EBA publishes good practices for responsible mortgage lending and treatment of borrowers in payment difficulties
13 June 2013
The European Banking Authority (EBA) publishes today two Opinions on good practices for (i) responsible mortgage lending and (ii) for the treatment of borrowers in mortgage payment difficulties. Both Opinions are addressed to competent authorities and aim at promoting common practices, with the ultimate view of enhancing consumer protection and contributing to the stability, integrity and effectiveness of the financial system.
Key features and scope of the two Opinions
While a mortgage is likely to be the greatest individual financial commitment of a borrower in his or her lifetime, it can also give rise to risks that can affect borrowers, creditors as well as more generally, the stability of the financial system. Against this backdrop, the EBA adopted the two Opinions on good practices to ensure that potential risks associated with mortgage lending and with borrowers in mortgage payment difficulties are managed adequately by credit institutions, and to contribute to the development of consistent practices in this area.
In particular, the Opinion on responsible mortgage lending sets out good practices on the following aspects:
The Opinion on the treatment of borrowers in mortgage payment difficulties, in turn, sets out good practices on the following aspects:
The two Opinions complement, and provide suggestions on how to give effect to, the related provisions expected to be set out in the pending EU Directive on Credit Agreements Relating to Residential Property (also known as Mortgage Credit Directive).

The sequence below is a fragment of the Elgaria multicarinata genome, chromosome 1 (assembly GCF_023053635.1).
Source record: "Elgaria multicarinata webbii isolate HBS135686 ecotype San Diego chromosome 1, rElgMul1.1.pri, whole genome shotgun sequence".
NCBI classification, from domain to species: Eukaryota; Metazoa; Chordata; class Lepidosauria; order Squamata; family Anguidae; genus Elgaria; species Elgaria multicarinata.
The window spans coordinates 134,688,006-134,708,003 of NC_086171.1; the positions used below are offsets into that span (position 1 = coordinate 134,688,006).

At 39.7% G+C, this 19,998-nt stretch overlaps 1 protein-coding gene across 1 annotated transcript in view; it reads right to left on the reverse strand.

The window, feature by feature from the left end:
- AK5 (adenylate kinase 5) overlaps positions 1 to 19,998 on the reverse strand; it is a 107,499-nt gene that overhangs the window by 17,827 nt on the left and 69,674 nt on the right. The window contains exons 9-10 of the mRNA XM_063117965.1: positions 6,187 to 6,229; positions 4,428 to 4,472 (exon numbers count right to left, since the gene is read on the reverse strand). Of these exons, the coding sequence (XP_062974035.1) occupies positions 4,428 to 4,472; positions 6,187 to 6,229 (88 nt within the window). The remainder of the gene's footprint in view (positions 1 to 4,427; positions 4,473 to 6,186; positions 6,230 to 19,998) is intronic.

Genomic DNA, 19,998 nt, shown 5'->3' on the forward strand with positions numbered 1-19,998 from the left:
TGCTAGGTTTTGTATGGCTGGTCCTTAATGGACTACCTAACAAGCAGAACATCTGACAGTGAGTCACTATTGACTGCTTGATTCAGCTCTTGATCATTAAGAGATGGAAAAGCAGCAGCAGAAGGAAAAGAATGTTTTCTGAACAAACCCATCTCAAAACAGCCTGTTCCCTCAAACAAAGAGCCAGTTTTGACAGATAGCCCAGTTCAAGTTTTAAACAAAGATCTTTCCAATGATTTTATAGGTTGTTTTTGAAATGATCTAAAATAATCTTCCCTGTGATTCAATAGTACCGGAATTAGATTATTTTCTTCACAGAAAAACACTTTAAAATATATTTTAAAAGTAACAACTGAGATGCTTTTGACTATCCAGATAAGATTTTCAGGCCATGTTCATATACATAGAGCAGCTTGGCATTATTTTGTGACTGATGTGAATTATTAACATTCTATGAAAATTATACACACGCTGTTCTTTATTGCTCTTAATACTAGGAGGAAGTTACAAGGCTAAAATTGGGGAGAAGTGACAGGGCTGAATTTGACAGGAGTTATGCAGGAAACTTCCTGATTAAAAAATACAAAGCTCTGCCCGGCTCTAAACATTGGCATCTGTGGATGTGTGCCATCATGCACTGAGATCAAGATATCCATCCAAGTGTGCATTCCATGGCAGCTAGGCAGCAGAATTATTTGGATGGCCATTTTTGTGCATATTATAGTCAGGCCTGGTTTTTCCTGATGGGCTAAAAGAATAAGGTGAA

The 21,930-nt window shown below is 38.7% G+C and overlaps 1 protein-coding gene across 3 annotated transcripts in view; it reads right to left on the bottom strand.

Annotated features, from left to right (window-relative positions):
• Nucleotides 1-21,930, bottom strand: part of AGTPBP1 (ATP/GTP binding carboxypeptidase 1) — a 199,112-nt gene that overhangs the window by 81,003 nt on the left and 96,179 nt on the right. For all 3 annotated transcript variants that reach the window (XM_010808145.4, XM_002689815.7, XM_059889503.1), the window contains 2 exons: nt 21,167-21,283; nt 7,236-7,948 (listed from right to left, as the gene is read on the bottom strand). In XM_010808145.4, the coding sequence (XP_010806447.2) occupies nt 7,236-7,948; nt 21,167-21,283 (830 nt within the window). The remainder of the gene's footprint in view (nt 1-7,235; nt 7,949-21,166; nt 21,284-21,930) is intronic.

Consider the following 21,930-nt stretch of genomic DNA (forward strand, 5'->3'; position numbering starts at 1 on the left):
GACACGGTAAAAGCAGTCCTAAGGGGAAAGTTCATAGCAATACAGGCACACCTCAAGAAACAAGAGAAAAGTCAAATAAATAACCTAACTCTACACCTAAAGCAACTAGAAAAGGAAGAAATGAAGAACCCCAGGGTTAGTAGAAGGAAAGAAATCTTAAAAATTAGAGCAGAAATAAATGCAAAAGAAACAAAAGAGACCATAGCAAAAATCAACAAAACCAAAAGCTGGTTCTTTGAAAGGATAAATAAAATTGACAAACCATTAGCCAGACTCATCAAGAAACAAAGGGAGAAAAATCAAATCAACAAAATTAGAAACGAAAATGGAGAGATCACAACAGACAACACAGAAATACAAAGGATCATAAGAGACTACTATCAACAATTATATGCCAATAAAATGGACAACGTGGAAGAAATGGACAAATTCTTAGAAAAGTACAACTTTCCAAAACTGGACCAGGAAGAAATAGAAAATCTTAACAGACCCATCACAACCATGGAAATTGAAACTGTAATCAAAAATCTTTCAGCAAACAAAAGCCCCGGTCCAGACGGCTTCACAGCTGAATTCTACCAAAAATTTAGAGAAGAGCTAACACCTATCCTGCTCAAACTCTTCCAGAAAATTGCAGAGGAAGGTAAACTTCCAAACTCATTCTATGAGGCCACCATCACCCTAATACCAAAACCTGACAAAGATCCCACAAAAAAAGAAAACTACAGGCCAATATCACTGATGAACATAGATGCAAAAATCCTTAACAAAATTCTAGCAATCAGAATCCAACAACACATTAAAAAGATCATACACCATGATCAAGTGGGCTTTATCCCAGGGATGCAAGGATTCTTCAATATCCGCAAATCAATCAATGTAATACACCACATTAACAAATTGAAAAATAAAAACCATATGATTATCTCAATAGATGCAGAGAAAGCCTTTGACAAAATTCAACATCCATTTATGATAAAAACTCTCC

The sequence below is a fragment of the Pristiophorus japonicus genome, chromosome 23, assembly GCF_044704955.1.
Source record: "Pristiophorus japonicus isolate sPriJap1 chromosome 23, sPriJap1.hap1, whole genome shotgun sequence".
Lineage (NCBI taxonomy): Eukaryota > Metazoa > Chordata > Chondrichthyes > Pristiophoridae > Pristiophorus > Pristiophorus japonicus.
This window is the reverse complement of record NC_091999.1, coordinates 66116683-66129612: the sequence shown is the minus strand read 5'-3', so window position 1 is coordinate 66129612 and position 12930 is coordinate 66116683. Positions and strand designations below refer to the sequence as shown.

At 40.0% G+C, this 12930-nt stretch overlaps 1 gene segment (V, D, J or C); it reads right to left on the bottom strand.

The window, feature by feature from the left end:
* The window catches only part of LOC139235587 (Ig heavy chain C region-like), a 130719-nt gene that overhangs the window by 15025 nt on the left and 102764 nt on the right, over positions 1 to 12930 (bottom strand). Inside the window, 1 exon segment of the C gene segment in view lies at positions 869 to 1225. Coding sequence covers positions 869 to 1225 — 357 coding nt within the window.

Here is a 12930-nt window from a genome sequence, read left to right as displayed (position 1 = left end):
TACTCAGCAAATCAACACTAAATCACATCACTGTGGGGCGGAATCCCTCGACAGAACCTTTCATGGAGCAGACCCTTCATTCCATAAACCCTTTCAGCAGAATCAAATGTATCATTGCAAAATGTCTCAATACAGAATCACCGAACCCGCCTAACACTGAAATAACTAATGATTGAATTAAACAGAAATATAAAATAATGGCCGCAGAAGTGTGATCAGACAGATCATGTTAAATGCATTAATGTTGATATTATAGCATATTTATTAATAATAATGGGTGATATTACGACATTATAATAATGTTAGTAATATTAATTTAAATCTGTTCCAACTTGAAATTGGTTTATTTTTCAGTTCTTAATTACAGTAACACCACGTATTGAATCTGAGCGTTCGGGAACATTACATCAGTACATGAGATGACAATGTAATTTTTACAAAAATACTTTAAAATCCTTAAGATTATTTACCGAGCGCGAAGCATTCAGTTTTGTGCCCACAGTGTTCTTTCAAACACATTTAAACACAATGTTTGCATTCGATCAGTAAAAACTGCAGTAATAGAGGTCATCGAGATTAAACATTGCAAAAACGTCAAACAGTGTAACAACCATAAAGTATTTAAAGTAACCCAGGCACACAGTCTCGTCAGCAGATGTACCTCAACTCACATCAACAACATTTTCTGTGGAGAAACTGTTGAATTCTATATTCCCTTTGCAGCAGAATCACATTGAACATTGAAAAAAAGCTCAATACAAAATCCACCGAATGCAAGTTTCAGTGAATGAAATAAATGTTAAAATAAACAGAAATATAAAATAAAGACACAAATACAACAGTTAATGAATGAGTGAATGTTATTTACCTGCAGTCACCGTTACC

The evidence underlying the two Opinions is based on a survey conducted by the EBA on national supervisory as well as more general market practices across the EU related to both, responsible lending and the treatment of borrowers in payment difficulty. Also, the good practices set out in the Opinion on responsible lending are based on the Principles for Sound Residential Mortgage Underwriting Practices identified by the Financial Stability Board (FSB).
Both Opinions relate to mortgage credit. However, to minimise the risk of regulatory arbitrage, the authorities will want to consider the widest application of these good practices to other forms of non-mortgage credit, consistent with their respective scope of supervisory responsibility.
Notes to editors
The EBA is an independent EU Authority established on 1 January 2011. It works closely with the other European Supervisory Authorities responsible for securities and markets (ESMA), and insurance and occupational pensions (EIOPA), and the European Systemic Risk Board (ESRB).
The EBA's mission is to ensure an effective and consistent level of prudential regulation and supervision across the European banking sector. One of the EBA's key tasks is to contribute to the creation of the European Single Rulebook in banking, i.e. a single set of harmonised prudential rules for financial institutions throughout the EU which help create a level playing field and provide high protection to depositors, investors and consumers.
Franca Rosa Congiu
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